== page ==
Thursday, March 27, 2008
What began as a way to prevent damage to the hard drive from a dropped laptop has led to an innovative project that lets seismology and engineering students or researchers study, store and share data to better understand the science of structural dynamics — be it a gentle tap or a full blown temblor.
Researchers with the Network for Earthquake Engineering Simulation Cyberinfrastructure Center (NEESit) at the San Diego Supercomputer Center created a new application by writing dedicated, open source software programs that combine the tri-axis accelerometer, or sudden motion sensor built into every recent Apple laptop, with the iSight video camera that’s used in newer Intel-based laptops for videoconferencing.
While free downloads of the SeisMac 2.0 software, developed under a separate grant from the National Science Foundation, are available to turn Apple’s OS X application laptops into real-time seismographs, the SDSC’s iSeismograph project was envisioned as providing researchers with a data acquisition system for acceleration measurement using a widely available, cost-efficient and compact platform — a laptop computer.
“We believe this initiative has strong potential as an educational and research tool to stimulate interest in engineering and science at the earliest levels, and to promote the development of future leaders, particularly in the field of earthquake research,” said Lelli Van Den Einde, assistant director of the NEESit program based at SDSC, an organized research unit at the University of California, San Diego. “In addition, the combination of commercially available technology and open source software creates an ideal environment for worldwide collaboration and access at the university and post-graduate levels.”
SDSC researchers have already conducted a pilot classroom project with about 90 UCSD students participating as part of an undergraduate earthquake engineering course. The students, who had little or no experience in measuring structural dynamics, benefited from the visual and quantitative demonstrations, enabling researchers to suggest curriculums for future classroom demonstrations and study.
Specifically, SDSC researchers found a way to link the existing accelerometer and video sensor in all newer Macintosh laptops to its NEESit Real-time Data Viewer (RDV), which provides a graphical display of the movement. That, in turn, was linked to the Open Source Data Turbine, a streaming middleware system funded by the National Science Foundation used for sensor-based observing of a full range of environmental events, from structural analysis to weather data.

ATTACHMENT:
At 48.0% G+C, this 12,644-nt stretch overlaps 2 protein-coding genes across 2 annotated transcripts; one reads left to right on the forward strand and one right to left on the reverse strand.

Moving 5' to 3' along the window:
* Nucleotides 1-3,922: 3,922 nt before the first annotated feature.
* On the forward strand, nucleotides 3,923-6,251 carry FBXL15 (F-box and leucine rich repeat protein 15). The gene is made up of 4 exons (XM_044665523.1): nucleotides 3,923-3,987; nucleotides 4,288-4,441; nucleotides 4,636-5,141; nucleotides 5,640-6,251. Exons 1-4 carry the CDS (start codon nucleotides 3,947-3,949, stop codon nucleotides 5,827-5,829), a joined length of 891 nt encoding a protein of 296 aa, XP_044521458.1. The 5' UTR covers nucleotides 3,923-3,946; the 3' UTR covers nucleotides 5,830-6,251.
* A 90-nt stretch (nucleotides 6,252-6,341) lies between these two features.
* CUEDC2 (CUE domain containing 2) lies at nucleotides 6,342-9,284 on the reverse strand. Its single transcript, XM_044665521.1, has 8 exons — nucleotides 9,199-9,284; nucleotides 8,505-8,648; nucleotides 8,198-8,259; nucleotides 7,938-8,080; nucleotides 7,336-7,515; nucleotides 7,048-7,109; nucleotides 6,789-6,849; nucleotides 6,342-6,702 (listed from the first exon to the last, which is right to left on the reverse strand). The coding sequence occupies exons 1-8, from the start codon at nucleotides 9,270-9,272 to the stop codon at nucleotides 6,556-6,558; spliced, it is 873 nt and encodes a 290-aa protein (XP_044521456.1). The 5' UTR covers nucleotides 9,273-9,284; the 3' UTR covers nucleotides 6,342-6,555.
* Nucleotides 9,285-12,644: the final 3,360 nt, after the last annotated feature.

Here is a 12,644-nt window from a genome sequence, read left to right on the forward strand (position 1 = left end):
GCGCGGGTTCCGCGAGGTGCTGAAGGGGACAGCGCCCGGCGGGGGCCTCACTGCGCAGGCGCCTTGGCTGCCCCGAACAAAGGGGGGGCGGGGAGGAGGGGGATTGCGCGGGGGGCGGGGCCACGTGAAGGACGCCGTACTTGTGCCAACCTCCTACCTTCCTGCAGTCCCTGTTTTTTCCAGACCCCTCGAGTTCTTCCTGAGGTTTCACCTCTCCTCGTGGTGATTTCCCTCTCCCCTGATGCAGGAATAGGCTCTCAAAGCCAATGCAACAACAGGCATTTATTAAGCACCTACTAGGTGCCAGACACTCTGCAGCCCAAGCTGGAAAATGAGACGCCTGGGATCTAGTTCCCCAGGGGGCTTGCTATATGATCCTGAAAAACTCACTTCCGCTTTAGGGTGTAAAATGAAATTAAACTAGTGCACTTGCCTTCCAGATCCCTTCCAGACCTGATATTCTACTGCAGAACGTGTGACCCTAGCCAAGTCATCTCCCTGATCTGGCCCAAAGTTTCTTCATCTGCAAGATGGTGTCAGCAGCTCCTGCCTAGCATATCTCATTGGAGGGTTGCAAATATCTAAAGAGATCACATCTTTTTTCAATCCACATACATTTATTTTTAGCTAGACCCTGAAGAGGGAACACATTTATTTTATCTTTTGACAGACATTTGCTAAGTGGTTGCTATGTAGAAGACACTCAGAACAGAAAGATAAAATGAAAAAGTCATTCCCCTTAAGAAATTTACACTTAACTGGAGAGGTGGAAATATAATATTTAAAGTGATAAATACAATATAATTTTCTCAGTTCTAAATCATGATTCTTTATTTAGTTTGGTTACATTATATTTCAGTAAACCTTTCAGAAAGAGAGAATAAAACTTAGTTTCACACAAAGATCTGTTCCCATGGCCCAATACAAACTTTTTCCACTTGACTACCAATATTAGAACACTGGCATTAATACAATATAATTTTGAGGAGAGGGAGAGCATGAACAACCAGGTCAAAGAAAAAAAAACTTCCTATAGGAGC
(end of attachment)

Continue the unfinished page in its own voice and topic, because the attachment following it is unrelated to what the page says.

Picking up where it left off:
Once data from an event is captured in the Data Turbine server’s archive, it is automatically transferred using the laptop’s wireless network interface into the NEEScentral database repository, where students and researchers can collaborate on a global scale by analyzing, processing and sharing information. NEEScentral is a high-level data storage model that is universal to all earthquake engineering disciplines and contains information on how to archive and share data.
Software from the iSeismograph project can be downloaded for free by accessing it online at http://it.nees.org/software/iSeismograph
for installation in any MacBook laptop. Data can be shared through the NEESit Data Repository (NEEScentral) after a user account is established by accessing https://central.nees.org/acct/index.php
Researchers are scheduled to present full details of the iSeismograph project this October at the 38th annual ASEE/IEEE “Frontiers in Education” conference in Saratoga Springs, New York.
The iSeismograph initiative was funded by the NSF through the NEES Consortium, Inc., which manages NEES as a national, shared-use research facility encompassing 15 universities for the earthquake engineering community.
In addition to Van Den Einde, other SDSC researchers for the iSeismograph project include Wei Deng, production infrastructure support manager, and Paul Hubbard, with the Cyberinfrastructure Laboratory for Environmental Observing Systems (CLEOS) group. Additional members include Professor Ahmed Elgamal and graduate student Patrick Wilson, with UCSD’s Jacobs School of Engineering; Terry Weymouth, an associate research scientist with the University of Michigan; and Jason Hanley, formerly with the University at Buffalo.
University of California, San Diego: http://www.ucsd.edu/